So the next morning, when we start class with News Circle, and we get past news, and we say, “All right, let’s talk about Beam and what is the challenge, what is the challenge.”

That was the first thing. We always do that. Right after that first day, the next thing we do is have the students in a circle, process what is the challenge and why is it a challenge and what they learned about the business.

As they’re doing that, and now they’ve watched this thing the night before and they’ve read this thing the night before, I don’t know if you remember, but I asked right then, “Why did we assign last night what we assigned?” That’s all I asked. I don’t remember which one, but one of them immediately said “Because . . .” and made that connection. Then asked another couple questions and basically what happened, with very little from us, was they started processing, “Whoa, whoa, we just gave really, really bad solutions to a business. I mean, honestly, like we did not do a good job. We did not look behind the covers at all. We have no clue. We are babies.”

That night, we assigned a very dense one with a lot of basic, basic terminology and definitions with examples. Now it was dense but digestible to somebody who had no background. We also, that night, assigned something else, and I don’t know if you remember my asking you about, do you remember the other piece we inserted?

Alison: It was to do with the business challenge itself, I think. With Beam Dental, we added some elements in there about . . . it was a report on dental insurance and how many people have access to it and there were graphs and charts in there for them to kind of apply what they were reading in that dense article to . . .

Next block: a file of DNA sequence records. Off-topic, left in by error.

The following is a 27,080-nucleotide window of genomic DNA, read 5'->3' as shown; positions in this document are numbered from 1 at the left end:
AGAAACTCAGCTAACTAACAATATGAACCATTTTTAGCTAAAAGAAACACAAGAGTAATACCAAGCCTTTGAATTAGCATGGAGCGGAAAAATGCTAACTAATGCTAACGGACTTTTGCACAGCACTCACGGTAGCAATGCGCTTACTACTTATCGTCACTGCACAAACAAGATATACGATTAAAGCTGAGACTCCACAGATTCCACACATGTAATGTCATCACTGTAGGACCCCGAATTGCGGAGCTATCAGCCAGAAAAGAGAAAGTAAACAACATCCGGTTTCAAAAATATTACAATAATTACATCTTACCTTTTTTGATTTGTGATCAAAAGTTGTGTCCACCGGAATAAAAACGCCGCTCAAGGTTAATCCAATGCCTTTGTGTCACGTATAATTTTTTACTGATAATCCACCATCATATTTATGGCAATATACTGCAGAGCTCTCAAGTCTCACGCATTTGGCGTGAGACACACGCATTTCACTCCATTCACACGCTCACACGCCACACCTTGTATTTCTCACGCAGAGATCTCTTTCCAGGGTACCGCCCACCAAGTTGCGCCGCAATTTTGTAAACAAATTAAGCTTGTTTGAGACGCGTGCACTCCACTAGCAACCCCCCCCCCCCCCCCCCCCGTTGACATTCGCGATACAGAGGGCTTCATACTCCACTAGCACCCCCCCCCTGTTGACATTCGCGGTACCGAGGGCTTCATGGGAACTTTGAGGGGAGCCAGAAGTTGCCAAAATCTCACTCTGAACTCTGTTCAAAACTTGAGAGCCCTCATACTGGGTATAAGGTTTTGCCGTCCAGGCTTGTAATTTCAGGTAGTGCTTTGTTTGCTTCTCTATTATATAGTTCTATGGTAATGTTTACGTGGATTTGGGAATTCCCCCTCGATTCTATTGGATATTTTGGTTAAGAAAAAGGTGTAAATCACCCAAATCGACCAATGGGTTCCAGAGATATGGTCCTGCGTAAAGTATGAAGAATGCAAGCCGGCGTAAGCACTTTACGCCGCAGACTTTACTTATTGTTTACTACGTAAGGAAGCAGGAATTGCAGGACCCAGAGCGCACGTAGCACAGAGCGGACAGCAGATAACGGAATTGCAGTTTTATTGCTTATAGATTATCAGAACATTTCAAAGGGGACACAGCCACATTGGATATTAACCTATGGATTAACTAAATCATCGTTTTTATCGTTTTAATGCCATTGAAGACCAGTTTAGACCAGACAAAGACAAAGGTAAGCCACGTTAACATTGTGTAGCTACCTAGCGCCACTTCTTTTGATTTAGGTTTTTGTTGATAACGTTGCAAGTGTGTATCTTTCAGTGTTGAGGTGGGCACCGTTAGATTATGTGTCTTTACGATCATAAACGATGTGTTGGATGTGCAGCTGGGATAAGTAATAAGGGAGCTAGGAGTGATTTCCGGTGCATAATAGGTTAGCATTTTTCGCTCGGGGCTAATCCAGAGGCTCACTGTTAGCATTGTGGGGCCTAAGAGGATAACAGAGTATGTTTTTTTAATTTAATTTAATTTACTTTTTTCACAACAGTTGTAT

Doris: We did, but there was another assignment that I was thinking of that . . . so these are seniors and they’re in the middle, at that time, also with college applications.

Alison: Oh, right.

Doris: Right? And the conversation is all about this college, that college, rankings, etc.

Alison: That’s right.

Doris: U.S. News & World Report had just come out with their latest rankings, literally that week. In that mix that week, we assigned for them to tell us what, if you’re a college, if what you care most about is your ranking on U.S. News & World Report, what is the easiest thing for you to change so that you can go up?

Alison: Bump your rating.

Doris: Bump your rating. They all had to look under the covers of this report that was running their lives and running . . . I mean, it makes me crazy, right, that whole thing. They had to look under the covers. Some of them figured it out, some of them didn’t. But what they did, in News Circle the next day, when asked, “If you’re NYU and you’re worried about your ranking slipping . . .” Well, first of all, I said, “Why does your ranking matter, how do you think it matters?” And we talked about why the ranking matters, what the implications are, da-da-da.

I said so, “If you’re NYU’s dean of whatever, college president, do you care if your ranking slips from 6 to 12?”

“Oh, yeah, that would be bad.”

“Might you even feel like your job is threatened by the U.S. News & World Report“?

“Yeah.”

“So if you wanted to make sure it stayed up there, what is the easiest thing . . . or you wanted to move it up, what’s the easiest thing?”

Several of the kids said “Oh, you have to get more students to apply so that you can reject more, because selectivity is the only thing that really, of all of those is easy for you to . . . ” I said, “That’s right. So when you’re getting marketed to by schools that you don’t think you actually could get into, why do you think that’s happening?” Anyway, it was really interesting. So what did you come out of that with, as a teacher?